Soil Organic Carbon (SOC), which is proportional to the soil organic matter content of soil, is important for ensuring sustainable agriculture. SOC impacts crops by improving the chemical, biological, and physical properties of soil, as well as its structural stability and water-holding capacity.
At Dimitra we are developing innovative methods for calculating SOC using satellite data. As determining SOC is essential for farming efficiently and in an environmentally friendly and sustainable way.
For the past several years, various techniques for soil organic content monitoring, and soil organic matter prediction models (e.g. based on satellite hyperspectral data), have been used to calculate soil health and fast-track remediation efforts so farmers may maximize crop yield. Current methods rely on outdated data and approaches.
At Dimitra, we’re always interested in what’s possible, including how to get the world’s best technology into the hands of farmers worldwide. Our latest breakthrough in measuring soil organic content with satellites is proving to be a fresh horizon of possibilities, and here’s what it’s all about.
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Spectroscopy is a proven science that refers to the study of the absorption and emission of light and other radiation. In agriculture, a spectrometer can be used to capture the reflectance of a wide range of electromagnetic (light) waves from the soil surface. The spectrometer is first calibrated by correlating the reflectance from a soil surface of known soil properties. Including SOC, Nitrogen, Phosphorus, and Potassium. Once calibrated, the spectrometer can be used to measure the soil properties of other similar farms.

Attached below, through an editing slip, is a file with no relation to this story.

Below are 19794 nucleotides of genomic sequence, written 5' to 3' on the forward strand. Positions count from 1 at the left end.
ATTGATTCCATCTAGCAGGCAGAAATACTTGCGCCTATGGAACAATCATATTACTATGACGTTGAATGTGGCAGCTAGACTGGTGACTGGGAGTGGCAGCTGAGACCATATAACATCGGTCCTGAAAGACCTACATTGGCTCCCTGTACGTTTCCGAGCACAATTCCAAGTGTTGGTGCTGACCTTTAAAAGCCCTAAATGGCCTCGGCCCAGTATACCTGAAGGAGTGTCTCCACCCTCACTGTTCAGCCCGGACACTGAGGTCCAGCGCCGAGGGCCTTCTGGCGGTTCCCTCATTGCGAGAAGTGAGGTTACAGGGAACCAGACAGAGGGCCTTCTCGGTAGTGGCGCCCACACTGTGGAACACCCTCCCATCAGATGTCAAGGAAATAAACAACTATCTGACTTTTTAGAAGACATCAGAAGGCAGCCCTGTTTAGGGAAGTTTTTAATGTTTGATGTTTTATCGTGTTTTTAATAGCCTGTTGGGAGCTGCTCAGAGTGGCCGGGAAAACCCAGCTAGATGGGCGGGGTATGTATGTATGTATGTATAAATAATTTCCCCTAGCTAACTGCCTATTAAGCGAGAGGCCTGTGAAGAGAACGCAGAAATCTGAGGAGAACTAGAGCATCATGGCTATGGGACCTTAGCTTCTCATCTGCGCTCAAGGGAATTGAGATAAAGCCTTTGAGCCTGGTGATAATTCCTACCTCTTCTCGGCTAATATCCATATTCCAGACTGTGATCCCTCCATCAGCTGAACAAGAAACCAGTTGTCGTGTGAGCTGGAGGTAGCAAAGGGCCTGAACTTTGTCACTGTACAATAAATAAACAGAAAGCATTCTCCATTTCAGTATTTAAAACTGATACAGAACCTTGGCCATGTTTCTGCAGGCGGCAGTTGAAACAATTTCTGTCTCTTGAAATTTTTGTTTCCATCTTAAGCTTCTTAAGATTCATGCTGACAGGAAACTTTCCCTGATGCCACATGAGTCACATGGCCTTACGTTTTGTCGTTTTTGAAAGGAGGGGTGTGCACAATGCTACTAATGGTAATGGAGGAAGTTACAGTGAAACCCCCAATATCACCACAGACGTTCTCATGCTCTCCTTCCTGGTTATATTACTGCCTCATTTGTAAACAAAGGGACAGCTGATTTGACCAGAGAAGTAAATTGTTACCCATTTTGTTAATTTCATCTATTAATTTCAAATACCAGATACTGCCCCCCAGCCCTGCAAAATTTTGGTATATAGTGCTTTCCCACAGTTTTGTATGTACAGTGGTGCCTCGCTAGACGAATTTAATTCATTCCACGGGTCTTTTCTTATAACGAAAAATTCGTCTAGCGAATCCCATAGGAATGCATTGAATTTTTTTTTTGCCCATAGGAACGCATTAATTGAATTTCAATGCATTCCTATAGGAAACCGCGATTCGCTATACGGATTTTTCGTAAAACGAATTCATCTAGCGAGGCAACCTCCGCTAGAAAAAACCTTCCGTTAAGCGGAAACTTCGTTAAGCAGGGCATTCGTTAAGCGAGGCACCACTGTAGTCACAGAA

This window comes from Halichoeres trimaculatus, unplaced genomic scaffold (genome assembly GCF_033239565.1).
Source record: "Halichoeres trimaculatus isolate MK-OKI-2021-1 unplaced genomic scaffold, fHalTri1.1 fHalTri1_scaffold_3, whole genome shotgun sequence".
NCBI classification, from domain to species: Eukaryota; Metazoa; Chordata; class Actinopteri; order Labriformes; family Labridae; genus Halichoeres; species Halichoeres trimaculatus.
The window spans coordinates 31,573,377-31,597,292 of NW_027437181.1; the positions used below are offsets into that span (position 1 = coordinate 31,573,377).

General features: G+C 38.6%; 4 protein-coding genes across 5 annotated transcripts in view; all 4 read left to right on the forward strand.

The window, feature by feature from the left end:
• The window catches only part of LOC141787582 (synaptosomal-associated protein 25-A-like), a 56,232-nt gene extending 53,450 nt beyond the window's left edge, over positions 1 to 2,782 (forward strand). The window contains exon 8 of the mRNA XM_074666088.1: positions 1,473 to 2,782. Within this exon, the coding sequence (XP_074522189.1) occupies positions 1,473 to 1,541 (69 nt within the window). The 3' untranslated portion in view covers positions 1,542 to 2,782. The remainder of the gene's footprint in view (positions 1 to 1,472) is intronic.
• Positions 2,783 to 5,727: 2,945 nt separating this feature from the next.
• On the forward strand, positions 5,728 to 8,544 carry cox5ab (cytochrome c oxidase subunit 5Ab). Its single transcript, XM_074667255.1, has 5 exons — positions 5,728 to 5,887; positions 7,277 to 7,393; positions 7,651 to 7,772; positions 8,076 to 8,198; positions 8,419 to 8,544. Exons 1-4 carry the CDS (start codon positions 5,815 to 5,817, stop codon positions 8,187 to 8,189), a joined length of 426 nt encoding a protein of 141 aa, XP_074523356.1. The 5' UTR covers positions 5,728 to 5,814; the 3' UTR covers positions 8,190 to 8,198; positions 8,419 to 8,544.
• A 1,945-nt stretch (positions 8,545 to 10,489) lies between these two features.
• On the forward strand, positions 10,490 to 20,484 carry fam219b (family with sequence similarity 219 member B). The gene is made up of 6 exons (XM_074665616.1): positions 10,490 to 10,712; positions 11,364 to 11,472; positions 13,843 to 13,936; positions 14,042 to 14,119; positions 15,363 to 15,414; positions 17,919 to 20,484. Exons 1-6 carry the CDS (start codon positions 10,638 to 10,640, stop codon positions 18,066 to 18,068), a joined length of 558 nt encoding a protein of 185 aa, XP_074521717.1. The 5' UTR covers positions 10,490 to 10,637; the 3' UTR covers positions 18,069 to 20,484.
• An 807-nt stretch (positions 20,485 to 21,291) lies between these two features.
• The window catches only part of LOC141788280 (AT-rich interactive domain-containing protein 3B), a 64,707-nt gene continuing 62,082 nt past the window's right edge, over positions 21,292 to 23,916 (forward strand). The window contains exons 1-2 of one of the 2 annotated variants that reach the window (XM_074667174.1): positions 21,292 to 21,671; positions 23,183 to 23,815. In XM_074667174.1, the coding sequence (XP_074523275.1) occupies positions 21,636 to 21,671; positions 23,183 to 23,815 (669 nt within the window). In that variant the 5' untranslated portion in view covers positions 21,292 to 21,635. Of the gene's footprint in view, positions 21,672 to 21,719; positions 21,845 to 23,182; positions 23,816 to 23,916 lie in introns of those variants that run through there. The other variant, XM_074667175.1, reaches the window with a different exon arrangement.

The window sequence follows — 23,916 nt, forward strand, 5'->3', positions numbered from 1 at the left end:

This technique for monitoring the soil properties can be used in three ways:
Dimitra’s latest efforts leverage spectrometry with satellite data. We chose this approach because it allows vast land coverage and is both efficient and affordable. Analyses from this data can help small farmers around the world how to best use and/or correct their soils.
Unfortunately, there is basically one satellite that has adequate sensors for using traditional spectroscopy. This satellite, known as Hyperion, is no longer in service.
The team at Dimitra has worked out a way to use the data from the many other satellites. Which is a good start. However, unlike Hyperion, these satellites do not detect a very broad. And continuous range of electromagnetic waves to determine the soil properties.
To overcome that challenge, Dimitra has developed proprietary methods for using the data from the other satellites. Which only detect discrete bands of wavelengths, to determine the soil properties. This innovation will allow us to help small farmers worldwide in determining their soil properties. And thus manage their soil and agriculture more efficiently.
We are now able to use current satellites, with current sensors, to collectively extrapolate and artificially contribute to data about the entirety of the spectrum of electromagnetic waves. This has essentially given us the ability to map soil organic content using fresh, real time data.
There are several reasons this particular approach is important and effective.
First, capturing data across a broad electromagnetic spectrum is vital. The spectral response patterns of different types of matter vary significantly. Knowing the typical spectral response traits of different types of matter makes it possible to determine from a satellite the soil properties of vast regions.